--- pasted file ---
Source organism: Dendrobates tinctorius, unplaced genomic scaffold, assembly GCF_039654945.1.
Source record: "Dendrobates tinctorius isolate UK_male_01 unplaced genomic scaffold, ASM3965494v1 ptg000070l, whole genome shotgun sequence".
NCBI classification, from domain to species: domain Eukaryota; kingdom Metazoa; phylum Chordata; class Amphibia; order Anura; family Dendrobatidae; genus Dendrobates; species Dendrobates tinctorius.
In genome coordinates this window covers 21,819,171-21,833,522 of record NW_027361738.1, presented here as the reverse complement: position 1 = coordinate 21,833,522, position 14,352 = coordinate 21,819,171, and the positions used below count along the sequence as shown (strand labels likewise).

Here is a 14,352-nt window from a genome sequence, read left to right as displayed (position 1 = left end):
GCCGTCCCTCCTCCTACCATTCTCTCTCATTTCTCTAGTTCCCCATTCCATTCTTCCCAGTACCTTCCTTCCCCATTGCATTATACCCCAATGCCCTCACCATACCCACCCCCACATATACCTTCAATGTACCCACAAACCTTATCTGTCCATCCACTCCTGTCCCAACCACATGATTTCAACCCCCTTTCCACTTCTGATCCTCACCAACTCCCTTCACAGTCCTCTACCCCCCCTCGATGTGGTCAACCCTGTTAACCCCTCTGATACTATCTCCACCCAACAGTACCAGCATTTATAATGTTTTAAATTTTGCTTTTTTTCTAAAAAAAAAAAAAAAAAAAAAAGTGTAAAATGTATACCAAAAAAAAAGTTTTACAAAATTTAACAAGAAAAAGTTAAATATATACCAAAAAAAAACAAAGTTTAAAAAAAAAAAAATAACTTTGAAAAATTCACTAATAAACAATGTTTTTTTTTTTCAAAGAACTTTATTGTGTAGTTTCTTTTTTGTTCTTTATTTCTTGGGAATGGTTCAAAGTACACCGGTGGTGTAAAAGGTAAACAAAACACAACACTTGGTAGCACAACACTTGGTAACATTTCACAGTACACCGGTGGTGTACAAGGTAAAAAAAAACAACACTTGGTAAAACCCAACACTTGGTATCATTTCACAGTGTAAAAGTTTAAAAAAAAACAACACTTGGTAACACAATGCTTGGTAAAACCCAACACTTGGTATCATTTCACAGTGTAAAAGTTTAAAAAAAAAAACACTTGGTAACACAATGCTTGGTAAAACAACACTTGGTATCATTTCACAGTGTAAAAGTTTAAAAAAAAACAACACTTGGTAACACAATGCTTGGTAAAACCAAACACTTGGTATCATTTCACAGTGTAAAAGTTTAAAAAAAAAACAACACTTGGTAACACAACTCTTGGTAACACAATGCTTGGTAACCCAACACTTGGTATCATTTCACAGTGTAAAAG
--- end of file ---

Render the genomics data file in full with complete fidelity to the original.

Source organism: Dendrobates tinctorius, unplaced genomic scaffold, assembly GCF_039654945.1.
Source record: "Dendrobates tinctorius isolate UK_male_01 unplaced genomic scaffold, ASM3965494v1 ptg000070l, whole genome shotgun sequence".
NCBI classification, from domain to species: domain Eukaryota; kingdom Metazoa; phylum Chordata; class Amphibia; order Anura; family Dendrobatidae; genus Dendrobates; species Dendrobates tinctorius.
In genome coordinates this window covers 21,819,171-21,833,522 of record NW_027361738.1, presented here as the reverse complement: position 1 = coordinate 21,833,522, position 14,352 = coordinate 21,819,171, and the positions used below count along the sequence as shown (strand labels likewise).

Here is a 14,352-nt window from a genome sequence, read left to right as displayed (position 1 = left end):
GCCGTCCCTCCTCCTACCATTCTCTCTCATTTCTCTAGTTCCCCATTCCATTCTTCCCAGTACCTTCCTTCCCCATTGCATTATACCCCAATGCCCTCACCATACCCACCCCCACATATACCTTCAATGTACCCACAAACCTTATCTGTCCATCCACTCCTGTCCCAACCACATGATTTCAACCCCCTTTCCACTTCTGATCCTCACCAACTCCCTTCACAGTCCTCTACCCCCCCTCGATGTGGTCAACCCTGTTAACCCCTCTGATACTATCTCCACCCAACAGTACCAGCATTTATAATGTTTTAAATTTTGCTTTTTTTCTAAAAAAAAAAAAAAAAAAAAAAGTGTAAAATGTATACCAAAAAAAAAGTTTTACAAAATTTAACAAGAAAAAGTTAAATATATACCAAAAAAAAACAAAGTTTAAAAAAAAAAAAATAACTTTGAAAAATTCACTAATAAACAATGTTTTTTTTTTTCAAAGAACTTTATTGTGTAGTTTCTTTTTTGTTCTTTATTTCTTGGGAATGGTTCAAAGTACACCGGTGGTGTAAAAGGTAAACAAAACACAACACTTGGTAGCACAACACTTGGTAACATTTCACAGTACACCGGTGGTGTACAAGGTAAAAAAAAACAACACTTGGTAAAACCCAACACTTGGTATCATTTCACAGTGTAAAAGTTTAAAAAAAAACAACACTTGGTAACACAATGCTTGGTAAAACCCAACACTTGGTATCATTTCACAGTGTAAAAGTTTAAAAAAAAAAACACTTGGTAACACAATGCTTGGTAAAACAACACTTGGTATCATTTCACAGTGTAAAAGTTTAAAAAAAAACAACACTTGGTAACACAATGCTTGGTAAAACCAAACACTTGGTATCATTTCACAGTGTAAAAGTTTAAAAAAAAAACAACACTTGGTAACACAACTCTTGGTAACACAATGCTTGGTAACCCAACACTTGGTATCATTTCACAGTGTAAAAG